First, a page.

Referring now to FIG. 1A, a concrete block 10 is illustrated. Formed concrete having aggregate therein is commonly available in block form, typically from sites whereat old buildings are being, or have been, demolished. As shown in FIG. 1B, a cutting tool 12 having a cutting surface 14 comprising diamonds is positioned to cut block 10 into a predetermined shape. A cutting tool which has been successfully utilized is the Meco 4 Speed Drill, manufactured by Meco Engineering Company, Prescott, Ariz. A cutting surface which has been utilized successfully is the Model PL10C 18×25 diamond cutting bit manufactured by Pro Link Diamond, Irvine, Calif. FIG. 2A illustrates one of numerous shapes that can be cut in accordance with the teachings of the invention. The particular shape illustrated is a wedge shaped piece 16 having flat surfaces 18, 20 and 22.
In accordance with the teachings of the invention, a masonry type grinder device 24, preferably using an abrasive disc wheel 26, is used to polish flat surfaces 18, 20 and 22. FIG. 3A illustrates polished piece 16. The next step of the inventive method is to apply a coating of clear, shining material to the surfaces of piece 16. As illustrated in FIG. 3B, a coating material (illustrated as stored in receptacle 26) is applied to the surfaces of piece 16 by brush 28. A preferred material which has been successfully utilized is polyurethane. Polyurethane highlights the color of the aggregate and provides viewing depth. Three coats have been applied to provide the desired effect, the second coating being applied after the first coating dries, the third coating being applied after the second coating dries. The total drying time is approximately twenty-four hours (other coatings, such as lacquer, can be used although lacquer will require more than three coatings).
FIG. 4 illustrates one application of the present invention. In particular, a hole is formed in piece 16 and a lamp structure 30 is secured therein, piece 16 forming a unique lamp base.
Concrete material can be removed from the piece 16 to reduce the weight thereof. In this case, a Model D5246 bit (6 inches) manufactured by Cushion Cut, Torrance, Calif., has been used to remove core material from shaped concrete pieces for weight reduction purposes.
The present invention thus provides a simple and cost effective technique for forming unique and aesthetically pleasing designs from concrete.
While the invention has been described with reference to its preferred embodiment, it will be understood by those skilled in the art that various changes may be made and equivalents may be substituted for elements thereof without departing from the true spirit and scope of the invention. In addition, many modifications may be made to adapt a particular situation or material to the teachings of the invention without departing from its essential teachings.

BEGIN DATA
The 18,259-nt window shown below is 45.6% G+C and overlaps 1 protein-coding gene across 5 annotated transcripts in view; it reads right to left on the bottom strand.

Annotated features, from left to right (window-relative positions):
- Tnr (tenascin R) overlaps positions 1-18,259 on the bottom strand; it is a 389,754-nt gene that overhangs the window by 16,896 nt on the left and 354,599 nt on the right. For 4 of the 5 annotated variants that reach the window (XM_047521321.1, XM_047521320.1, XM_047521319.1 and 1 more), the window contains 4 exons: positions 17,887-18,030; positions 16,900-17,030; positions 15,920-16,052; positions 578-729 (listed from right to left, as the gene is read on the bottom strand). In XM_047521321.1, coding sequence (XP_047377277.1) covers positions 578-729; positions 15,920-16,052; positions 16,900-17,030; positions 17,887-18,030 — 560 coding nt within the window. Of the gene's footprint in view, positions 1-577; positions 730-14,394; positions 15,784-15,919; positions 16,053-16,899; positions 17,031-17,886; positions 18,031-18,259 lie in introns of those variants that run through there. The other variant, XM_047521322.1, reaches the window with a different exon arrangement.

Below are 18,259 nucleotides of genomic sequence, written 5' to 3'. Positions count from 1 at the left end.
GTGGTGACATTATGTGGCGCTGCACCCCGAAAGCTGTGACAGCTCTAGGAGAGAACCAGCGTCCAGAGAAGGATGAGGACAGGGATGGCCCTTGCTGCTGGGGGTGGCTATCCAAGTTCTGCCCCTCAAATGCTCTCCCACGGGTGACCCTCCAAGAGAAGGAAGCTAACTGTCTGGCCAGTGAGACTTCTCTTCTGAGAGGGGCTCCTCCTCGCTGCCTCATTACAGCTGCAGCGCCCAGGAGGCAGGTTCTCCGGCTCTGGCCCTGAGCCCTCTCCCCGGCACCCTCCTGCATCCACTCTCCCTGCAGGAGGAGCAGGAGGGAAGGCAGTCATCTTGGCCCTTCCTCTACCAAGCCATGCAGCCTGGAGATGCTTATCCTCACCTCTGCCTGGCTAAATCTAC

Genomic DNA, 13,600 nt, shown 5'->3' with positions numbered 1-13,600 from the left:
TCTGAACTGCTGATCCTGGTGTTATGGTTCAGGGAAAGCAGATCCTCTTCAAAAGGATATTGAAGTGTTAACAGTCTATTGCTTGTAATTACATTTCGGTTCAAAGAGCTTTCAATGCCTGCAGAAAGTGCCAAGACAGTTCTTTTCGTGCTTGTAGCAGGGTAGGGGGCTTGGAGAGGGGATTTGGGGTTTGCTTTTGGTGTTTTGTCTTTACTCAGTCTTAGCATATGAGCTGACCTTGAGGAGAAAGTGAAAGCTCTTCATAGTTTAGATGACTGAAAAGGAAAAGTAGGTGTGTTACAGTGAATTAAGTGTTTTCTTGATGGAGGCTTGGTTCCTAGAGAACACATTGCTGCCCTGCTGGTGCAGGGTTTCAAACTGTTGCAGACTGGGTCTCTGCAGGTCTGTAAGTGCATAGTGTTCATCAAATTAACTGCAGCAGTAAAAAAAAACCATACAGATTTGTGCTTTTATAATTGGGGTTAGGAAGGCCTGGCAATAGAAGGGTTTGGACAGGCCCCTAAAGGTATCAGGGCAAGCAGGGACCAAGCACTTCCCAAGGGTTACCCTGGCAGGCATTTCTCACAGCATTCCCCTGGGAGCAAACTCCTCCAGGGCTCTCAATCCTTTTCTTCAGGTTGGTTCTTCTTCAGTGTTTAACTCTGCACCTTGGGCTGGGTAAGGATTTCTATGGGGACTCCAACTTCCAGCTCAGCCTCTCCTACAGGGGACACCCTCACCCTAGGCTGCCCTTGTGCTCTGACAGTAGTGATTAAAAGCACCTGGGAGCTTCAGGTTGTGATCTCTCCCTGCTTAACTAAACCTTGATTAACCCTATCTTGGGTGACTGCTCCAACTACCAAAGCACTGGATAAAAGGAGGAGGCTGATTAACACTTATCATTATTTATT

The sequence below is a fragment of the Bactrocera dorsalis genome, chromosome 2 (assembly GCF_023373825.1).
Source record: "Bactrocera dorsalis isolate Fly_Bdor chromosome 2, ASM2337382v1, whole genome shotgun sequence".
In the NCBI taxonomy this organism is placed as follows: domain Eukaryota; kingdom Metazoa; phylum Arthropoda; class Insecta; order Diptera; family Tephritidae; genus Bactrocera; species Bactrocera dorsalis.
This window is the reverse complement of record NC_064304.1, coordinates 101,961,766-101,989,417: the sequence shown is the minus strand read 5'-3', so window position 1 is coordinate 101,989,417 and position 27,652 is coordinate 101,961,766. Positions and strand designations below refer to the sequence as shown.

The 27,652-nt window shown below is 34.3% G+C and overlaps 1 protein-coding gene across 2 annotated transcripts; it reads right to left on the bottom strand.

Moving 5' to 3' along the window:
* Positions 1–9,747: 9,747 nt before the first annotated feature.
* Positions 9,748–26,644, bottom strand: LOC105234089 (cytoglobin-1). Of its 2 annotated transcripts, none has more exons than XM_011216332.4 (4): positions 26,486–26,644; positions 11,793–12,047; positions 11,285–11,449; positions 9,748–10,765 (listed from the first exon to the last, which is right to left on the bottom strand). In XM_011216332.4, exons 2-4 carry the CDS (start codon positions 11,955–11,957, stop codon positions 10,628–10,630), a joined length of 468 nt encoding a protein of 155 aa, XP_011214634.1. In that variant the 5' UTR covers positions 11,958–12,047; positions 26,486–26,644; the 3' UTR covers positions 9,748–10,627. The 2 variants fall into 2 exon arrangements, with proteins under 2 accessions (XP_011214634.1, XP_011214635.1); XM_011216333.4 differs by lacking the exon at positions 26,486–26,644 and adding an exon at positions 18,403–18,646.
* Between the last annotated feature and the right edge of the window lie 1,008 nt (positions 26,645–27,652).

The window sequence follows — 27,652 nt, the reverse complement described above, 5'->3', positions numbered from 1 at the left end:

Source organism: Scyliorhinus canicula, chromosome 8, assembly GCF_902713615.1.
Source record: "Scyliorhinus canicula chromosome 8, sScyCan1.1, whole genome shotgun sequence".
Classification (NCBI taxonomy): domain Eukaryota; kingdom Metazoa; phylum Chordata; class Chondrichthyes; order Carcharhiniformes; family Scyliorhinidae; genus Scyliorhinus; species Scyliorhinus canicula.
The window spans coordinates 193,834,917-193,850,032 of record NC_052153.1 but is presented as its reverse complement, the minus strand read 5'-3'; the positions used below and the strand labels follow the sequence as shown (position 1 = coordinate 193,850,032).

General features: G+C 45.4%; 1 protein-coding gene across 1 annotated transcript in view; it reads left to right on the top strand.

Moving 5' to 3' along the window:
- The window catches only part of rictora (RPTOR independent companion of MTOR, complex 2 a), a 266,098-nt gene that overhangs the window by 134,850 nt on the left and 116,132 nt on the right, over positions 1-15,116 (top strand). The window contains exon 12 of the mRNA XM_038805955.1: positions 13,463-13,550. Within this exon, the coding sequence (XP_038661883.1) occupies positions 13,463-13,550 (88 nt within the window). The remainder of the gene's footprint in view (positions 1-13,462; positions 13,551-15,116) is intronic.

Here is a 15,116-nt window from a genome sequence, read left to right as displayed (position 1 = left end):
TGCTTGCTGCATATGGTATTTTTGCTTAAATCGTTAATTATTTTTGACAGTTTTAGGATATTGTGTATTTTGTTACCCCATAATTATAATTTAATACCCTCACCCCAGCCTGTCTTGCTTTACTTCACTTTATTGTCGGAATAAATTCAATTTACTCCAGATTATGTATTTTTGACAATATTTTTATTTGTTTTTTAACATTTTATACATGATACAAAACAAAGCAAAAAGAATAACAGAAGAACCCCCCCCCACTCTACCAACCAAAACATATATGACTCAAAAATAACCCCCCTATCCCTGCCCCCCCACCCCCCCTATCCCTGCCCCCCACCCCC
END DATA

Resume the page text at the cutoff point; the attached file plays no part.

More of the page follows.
|Cited Patent||Filing date||Publication date||Applicant||Title|
|US3904791 *||Aug 16, 1973||Sep 9, 1975||Iverson Elizabeth M||Ornamental coating method and articles|
|US4681481 *||May 29, 1985||Jul 21, 1987||Kapusta Janusz J||Decorative, functional element for construction and the like|
|US4925338 *||Nov 18, 1988||May 15, 1990||K-Dron, Inc.||Decorative functional element for construction and the like|
|US5478390 *||Jan 1, 1993||Dec 26, 1995||Cruaud; William||Cuttable concrete, its process of manufacture and its process of molding|
|US5537987 *||Apr 13, 1994||Jul 23, 1996||Suruga Kogyo Ltd.||Apparatus and method for processing and cutting structural concrete|
|Citing Patent||Filing date||Publication date||Applicant||Title|
|US6779921 *||Dec 26, 2000||Aug 24, 2004||Innoflex Incorporated||Zippered film and bag|
|US6892719||Apr 10, 2002||May 17, 2005||Soff-Cut International, Inc.||Blade for cutting concrete|
|US20030113042 *||Dec 26, 2000||Jun 19, 2003||Yeager James W.||Zippered film and bag|
|U.S. Classification||125/30.1, 451/28|
|International Classification||B44C5/00, E04F15/08, B28D1/00, B44C1/00, B44C5/02, E04F13/14|
|Cooperative Classification||B28D1/00, B44C5/00, E04F15/08, B44C1/00, B44C5/02, E04F13/141|
|European Classification||B44C5/00, E04F15/08, B44C1/00, E04F13/14B, B28D1/00, B44C5/02|
|Nov 16, 2004||FPAY||Fee payment|
Year of fee payment: 4
|Dec 22, 2008||REMI||Maintenance fee reminder mailed|
|Jun 12, 2009||LAPS||Lapse for failure to pay maintenance fees|
|Aug 4, 2009||FP||Expired due to failure to pay maintenance fee|
Effective date: 20090612